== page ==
by Randall CraigFiled in: Blog, Blogging, Make It Happen TipsheetTagged as: Advertising, Google, Technology
Have you labored over your blog, Facebook, LinkedIn, or Twitter for years, only to suddenly find a huge drop in your traffic?
As leaders begin to probe the Return on Social Media Investment, an unexpected reversal is frustrating – and can have direct impact on the organization’s brand… and those responsible for it.
Determining the reasons for an abrupt change requires some detective work. For a blog, here are just a few of the possible reasons for a drop:
Key to determining the source of the change is a review of the analytics. For blogs, the key tool is Google Analytics; Facebook, YouTube, and other social platforms provide their own analytic tools as well. Some questions to ask: has the drop occurred because one particular source no longer providers users? Or one particular browser is no longer supported? (Or screen size?) Is there less click-through to secondary pages? And most importantly, did the drop happen all at once, or gradually over several months. Pinpointing the precise time that the change manifested itself – the inflection point – is key to diagnosing the source of the problem. And when the source is found, a prescriptive fix can be applied.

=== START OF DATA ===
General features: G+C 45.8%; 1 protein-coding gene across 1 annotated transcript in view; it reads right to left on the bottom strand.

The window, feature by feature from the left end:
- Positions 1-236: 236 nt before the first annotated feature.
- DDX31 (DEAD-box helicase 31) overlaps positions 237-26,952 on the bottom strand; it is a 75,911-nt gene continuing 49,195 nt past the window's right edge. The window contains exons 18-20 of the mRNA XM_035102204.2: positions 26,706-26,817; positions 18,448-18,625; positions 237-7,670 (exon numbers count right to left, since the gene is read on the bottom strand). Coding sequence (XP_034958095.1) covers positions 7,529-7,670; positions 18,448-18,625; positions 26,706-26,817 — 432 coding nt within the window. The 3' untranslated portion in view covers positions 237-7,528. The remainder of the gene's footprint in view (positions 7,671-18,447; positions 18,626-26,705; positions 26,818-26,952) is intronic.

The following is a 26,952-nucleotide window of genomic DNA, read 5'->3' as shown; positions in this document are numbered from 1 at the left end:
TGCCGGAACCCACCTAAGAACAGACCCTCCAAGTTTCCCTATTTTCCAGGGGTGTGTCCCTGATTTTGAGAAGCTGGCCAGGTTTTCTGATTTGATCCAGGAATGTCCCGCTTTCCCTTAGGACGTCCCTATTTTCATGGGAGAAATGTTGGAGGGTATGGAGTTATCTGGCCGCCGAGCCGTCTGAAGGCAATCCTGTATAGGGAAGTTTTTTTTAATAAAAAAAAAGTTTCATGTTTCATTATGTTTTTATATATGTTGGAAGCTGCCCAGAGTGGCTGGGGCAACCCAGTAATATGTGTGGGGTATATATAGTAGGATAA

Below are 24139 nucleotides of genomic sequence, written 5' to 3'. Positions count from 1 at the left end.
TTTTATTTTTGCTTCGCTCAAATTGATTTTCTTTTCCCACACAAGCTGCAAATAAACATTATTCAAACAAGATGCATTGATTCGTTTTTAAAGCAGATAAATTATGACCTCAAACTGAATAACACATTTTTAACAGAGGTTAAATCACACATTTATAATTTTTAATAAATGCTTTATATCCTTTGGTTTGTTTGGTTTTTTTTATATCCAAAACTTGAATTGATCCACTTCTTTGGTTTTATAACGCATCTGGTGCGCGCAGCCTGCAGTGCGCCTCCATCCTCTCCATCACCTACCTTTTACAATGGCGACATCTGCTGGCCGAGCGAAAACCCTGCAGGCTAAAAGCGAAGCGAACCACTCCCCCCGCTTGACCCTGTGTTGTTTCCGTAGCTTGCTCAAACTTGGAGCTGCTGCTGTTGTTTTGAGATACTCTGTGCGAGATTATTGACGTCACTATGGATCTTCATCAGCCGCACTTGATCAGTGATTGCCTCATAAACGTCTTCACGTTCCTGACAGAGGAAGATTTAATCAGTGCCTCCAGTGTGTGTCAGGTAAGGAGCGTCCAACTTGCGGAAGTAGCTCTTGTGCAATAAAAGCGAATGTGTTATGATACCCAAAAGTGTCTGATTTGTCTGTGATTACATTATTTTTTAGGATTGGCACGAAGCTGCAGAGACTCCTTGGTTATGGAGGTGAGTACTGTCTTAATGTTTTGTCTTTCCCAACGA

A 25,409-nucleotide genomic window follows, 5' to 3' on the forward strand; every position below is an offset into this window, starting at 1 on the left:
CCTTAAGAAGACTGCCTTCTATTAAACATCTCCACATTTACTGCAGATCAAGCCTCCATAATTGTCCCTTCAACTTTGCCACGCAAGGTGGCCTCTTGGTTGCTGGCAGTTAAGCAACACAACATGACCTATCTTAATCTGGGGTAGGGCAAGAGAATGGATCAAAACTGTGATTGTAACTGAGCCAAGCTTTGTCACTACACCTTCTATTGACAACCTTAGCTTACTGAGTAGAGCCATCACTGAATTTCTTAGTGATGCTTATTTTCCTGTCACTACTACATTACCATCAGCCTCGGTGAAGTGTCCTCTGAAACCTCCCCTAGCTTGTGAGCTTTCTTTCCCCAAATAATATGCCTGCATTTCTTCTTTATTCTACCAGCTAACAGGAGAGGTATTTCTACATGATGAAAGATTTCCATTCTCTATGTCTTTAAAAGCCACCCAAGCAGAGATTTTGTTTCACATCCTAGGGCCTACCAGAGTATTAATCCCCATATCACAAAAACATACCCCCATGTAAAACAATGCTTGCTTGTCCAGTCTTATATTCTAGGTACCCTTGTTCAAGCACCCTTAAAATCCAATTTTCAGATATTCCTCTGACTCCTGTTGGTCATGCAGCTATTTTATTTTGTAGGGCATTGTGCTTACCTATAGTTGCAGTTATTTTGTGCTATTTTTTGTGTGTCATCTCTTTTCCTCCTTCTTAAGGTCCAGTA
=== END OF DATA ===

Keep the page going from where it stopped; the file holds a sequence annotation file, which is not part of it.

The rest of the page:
There are a number of situations when a drop in traffic may be expected. For example, if your strategy calls for a change in the blog’s focus, then it is perfectly natural – and even desirable – for non-target readers to quit.
If you are not reviewing your analytics on a regular basis, this is the week to start: 10 minutes is all it takes to quickly scan the numbers and charts. Not only does this provide an early warning of potential problems, but it also is the first step in measuring ROI.
“Oops” Insight #1: In many organizational blogs, the writing may be done by more than one person. If there was a change in writer, the new writer’s style or content might be turning off your readership.
“Oops” Insight #2: Despite the big list of possibilities, is it possible that no one is interested in your content? An extreme example: No one was interested in reading a blog about Y2K in 2001. If this may be the case, maybe consider a change…?
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